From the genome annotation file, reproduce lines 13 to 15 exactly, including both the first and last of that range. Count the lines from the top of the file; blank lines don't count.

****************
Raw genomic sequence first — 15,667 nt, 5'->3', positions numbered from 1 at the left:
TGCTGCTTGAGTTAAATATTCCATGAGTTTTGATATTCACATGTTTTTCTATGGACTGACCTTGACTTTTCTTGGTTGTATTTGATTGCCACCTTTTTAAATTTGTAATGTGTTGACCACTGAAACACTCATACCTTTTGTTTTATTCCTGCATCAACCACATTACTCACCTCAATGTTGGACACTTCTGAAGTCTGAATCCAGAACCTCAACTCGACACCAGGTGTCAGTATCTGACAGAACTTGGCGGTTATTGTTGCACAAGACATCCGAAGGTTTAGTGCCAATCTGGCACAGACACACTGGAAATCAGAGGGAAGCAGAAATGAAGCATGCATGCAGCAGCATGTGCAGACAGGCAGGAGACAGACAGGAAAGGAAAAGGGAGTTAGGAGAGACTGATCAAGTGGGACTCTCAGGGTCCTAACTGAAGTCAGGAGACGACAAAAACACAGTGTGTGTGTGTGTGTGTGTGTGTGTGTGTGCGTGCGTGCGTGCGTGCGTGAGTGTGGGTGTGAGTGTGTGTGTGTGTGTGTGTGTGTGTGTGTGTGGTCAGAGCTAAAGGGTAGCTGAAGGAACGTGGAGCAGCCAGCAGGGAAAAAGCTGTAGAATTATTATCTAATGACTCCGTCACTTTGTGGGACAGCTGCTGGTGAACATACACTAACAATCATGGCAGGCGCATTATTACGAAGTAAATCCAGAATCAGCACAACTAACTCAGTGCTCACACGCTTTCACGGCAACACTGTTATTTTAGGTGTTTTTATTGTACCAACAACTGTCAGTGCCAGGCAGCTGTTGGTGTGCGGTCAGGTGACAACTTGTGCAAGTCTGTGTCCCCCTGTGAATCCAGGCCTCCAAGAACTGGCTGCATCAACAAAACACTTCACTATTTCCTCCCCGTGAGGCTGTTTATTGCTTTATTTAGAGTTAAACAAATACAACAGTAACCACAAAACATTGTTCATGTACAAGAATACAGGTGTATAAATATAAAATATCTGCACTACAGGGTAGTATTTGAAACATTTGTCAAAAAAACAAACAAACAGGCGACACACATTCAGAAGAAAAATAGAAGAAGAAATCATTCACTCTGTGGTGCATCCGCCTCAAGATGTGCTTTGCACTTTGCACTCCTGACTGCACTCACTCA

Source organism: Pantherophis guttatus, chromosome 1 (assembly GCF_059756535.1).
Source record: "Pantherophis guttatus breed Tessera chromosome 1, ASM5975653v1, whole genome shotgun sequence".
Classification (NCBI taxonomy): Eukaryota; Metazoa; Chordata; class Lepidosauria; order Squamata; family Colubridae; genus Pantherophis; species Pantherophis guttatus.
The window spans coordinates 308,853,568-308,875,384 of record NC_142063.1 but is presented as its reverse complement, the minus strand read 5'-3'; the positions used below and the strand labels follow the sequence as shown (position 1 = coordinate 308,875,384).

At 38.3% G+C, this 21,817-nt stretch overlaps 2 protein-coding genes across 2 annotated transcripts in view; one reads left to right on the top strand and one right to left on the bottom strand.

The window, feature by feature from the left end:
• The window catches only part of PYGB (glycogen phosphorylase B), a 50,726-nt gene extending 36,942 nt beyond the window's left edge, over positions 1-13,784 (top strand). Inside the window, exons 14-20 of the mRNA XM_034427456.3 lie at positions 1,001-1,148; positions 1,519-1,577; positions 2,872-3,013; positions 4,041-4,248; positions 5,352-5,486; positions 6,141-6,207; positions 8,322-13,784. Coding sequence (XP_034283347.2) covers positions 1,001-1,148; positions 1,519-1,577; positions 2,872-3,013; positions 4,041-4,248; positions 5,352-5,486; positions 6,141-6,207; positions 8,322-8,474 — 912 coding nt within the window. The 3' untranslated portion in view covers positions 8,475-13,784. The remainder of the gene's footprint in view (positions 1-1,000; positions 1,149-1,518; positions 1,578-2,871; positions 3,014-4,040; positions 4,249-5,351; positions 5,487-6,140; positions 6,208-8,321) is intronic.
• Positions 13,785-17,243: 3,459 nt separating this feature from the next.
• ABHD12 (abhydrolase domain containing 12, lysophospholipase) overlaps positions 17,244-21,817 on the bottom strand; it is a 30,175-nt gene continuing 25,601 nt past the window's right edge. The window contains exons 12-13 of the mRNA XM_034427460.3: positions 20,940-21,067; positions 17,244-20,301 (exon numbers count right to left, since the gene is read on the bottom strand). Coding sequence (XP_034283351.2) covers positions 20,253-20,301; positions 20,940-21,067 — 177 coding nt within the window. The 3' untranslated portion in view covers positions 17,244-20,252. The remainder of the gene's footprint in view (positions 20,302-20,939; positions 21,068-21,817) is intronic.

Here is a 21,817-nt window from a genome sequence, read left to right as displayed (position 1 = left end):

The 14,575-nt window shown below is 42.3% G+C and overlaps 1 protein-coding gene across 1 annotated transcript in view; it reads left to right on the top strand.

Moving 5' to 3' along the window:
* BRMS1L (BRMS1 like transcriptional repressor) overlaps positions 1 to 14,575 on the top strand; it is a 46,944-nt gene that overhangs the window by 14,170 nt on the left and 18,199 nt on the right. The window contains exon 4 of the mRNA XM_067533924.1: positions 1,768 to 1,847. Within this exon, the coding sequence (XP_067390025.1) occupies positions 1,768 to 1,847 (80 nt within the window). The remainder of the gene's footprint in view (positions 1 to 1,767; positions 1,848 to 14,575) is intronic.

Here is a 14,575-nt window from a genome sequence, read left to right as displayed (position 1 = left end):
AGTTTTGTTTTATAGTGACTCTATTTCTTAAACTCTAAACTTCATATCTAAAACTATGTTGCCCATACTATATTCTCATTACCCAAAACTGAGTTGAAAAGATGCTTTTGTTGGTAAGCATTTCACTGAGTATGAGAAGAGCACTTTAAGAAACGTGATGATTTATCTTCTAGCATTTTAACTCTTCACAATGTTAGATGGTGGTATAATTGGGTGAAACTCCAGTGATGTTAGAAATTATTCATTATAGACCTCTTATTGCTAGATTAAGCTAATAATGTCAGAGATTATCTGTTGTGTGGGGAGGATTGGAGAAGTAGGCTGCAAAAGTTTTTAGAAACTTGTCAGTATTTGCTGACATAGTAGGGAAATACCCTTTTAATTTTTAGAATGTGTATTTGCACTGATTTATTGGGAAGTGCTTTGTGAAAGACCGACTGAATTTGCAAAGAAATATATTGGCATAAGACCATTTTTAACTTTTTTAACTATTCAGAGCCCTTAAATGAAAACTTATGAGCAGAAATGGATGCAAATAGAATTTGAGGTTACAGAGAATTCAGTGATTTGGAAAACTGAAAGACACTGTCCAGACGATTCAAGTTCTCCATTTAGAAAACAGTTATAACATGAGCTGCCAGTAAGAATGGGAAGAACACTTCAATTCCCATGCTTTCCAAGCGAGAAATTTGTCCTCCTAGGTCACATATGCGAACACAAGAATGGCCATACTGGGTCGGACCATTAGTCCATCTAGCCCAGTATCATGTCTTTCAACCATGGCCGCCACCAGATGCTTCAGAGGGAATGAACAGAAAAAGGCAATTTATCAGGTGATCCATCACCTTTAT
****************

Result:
The 14,575-nt window shown below is 42.3% G+C and overlaps 1 protein-coding gene across 1 annotated transcript in view; it reads left to right on the top strand.

Moving 5' to 3' along the window:
* BRMS1L (BRMS1 like transcriptional repressor) overlaps positions 1 to 14,575 on the top strand; it is a 46,944-nt gene that overhangs the window by 14,170 nt on the left and 18,199 nt on the right. The window contains exon 4 of the mRNA XM_067533924.1: positions 1,768 to 1,847. Within this exon, the coding sequence (XP_067390025.1) occupies positions 1,768 to 1,847 (80 nt within the window). The remainder of the gene's footprint in view (positions 1 to 1,767; positions 1,848 to 14,575) is intronic.